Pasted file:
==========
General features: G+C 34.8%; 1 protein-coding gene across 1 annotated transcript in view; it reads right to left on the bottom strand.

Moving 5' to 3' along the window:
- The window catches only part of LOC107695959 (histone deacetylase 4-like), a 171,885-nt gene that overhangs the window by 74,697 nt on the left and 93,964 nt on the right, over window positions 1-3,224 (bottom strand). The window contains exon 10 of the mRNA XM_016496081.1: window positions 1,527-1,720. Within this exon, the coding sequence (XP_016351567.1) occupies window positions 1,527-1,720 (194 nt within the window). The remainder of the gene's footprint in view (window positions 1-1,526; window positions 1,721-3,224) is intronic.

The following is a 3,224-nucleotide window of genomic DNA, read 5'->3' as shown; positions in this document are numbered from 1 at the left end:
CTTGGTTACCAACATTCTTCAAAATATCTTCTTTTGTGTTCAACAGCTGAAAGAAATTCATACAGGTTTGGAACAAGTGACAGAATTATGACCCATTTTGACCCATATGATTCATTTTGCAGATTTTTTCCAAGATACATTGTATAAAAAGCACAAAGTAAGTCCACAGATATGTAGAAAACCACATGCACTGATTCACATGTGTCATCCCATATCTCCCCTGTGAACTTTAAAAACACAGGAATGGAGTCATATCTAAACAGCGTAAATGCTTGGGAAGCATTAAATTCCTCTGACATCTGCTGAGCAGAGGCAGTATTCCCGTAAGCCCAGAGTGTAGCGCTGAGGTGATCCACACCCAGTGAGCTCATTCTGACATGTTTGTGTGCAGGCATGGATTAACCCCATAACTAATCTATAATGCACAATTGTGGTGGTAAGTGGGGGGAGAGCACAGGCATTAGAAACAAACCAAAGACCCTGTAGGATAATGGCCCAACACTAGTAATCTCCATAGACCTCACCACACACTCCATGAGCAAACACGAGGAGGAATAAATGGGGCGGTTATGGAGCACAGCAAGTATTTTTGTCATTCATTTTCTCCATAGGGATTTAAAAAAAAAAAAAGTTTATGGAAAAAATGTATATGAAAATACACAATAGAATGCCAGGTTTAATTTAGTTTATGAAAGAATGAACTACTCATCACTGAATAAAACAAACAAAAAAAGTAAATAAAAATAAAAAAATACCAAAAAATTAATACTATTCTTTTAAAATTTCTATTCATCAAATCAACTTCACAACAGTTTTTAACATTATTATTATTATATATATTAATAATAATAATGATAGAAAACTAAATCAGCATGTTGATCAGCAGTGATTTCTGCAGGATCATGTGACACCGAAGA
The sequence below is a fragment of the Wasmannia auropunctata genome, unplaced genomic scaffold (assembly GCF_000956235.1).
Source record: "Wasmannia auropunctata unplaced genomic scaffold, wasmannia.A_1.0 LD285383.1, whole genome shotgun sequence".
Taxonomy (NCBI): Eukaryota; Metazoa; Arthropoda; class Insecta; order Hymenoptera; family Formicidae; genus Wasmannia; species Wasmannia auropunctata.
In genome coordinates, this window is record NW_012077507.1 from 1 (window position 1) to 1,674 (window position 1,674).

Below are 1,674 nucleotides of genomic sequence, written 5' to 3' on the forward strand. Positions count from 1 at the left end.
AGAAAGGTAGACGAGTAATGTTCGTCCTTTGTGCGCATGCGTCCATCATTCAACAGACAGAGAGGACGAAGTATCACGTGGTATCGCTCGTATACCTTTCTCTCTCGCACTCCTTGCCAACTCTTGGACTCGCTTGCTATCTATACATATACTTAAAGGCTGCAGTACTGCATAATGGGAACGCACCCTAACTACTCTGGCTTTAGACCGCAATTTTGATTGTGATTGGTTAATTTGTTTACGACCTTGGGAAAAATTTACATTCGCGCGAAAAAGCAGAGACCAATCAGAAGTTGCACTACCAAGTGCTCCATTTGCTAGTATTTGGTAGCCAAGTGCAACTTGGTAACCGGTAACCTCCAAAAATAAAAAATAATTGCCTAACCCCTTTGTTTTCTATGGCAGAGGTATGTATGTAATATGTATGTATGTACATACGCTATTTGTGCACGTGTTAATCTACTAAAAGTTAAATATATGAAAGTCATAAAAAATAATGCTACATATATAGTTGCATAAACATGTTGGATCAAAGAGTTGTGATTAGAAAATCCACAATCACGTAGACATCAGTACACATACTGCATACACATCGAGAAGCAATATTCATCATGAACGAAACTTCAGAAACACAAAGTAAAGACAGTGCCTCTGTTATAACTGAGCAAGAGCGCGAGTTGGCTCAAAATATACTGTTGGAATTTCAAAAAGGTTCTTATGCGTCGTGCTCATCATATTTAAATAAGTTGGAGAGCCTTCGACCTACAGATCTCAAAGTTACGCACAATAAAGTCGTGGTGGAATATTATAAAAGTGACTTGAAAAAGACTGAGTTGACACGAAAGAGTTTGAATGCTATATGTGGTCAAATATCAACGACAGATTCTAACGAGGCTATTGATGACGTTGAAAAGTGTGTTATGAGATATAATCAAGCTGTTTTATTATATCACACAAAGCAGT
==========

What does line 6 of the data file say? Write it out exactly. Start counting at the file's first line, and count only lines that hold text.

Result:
The sequence below is a fragment of the Wasmannia auropunctata genome, unplaced genomic scaffold (assembly GCF_000956235.1).